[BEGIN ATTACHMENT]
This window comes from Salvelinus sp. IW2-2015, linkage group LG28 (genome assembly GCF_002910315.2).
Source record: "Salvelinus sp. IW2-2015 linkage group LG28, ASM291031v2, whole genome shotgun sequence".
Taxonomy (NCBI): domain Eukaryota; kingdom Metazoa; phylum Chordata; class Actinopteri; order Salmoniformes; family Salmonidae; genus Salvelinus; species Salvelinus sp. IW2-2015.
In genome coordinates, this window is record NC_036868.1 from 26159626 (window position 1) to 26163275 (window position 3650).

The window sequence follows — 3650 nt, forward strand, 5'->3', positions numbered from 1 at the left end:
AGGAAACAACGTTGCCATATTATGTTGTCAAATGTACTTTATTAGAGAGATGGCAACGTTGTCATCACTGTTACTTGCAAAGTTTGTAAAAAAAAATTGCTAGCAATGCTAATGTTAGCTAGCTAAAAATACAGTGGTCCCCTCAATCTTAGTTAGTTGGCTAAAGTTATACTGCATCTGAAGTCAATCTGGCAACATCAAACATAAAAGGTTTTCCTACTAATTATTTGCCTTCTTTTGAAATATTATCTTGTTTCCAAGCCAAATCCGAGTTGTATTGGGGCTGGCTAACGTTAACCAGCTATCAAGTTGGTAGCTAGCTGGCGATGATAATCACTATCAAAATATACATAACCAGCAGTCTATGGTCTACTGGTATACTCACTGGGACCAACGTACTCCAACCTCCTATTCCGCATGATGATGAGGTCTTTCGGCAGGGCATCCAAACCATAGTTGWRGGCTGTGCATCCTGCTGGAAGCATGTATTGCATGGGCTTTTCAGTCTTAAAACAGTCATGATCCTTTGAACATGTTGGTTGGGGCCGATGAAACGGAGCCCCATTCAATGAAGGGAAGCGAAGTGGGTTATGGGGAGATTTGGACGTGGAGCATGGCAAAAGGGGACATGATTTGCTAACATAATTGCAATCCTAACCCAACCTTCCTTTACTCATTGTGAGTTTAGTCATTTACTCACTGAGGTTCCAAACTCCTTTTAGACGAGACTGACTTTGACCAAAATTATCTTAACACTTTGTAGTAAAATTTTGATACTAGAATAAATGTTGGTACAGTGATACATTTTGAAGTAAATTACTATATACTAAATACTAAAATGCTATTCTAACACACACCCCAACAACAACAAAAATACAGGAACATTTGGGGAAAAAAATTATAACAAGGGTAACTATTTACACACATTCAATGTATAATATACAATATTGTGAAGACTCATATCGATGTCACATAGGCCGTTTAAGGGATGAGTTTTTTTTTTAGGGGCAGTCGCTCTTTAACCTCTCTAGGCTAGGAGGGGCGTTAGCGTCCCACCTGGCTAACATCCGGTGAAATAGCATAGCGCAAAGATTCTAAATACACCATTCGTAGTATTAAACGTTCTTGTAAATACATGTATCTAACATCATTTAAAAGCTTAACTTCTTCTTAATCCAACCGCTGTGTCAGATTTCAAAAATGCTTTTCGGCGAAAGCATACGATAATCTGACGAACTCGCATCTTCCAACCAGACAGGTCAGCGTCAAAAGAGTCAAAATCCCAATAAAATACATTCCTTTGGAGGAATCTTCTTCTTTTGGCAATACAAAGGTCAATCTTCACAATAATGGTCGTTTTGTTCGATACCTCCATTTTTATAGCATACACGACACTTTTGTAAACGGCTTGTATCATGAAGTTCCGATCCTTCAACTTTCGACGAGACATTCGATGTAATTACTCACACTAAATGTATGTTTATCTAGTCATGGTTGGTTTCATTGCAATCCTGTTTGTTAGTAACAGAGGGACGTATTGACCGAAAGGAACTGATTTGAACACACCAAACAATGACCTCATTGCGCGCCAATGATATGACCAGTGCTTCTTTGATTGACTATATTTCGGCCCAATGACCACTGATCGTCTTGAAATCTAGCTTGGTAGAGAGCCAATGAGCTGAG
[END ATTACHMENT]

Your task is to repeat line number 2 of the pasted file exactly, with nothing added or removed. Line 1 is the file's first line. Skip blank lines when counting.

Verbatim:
Source record: "Salvelinus sp. IW2-2015 linkage group LG28, ASM291031v2, whole genome shotgun sequence".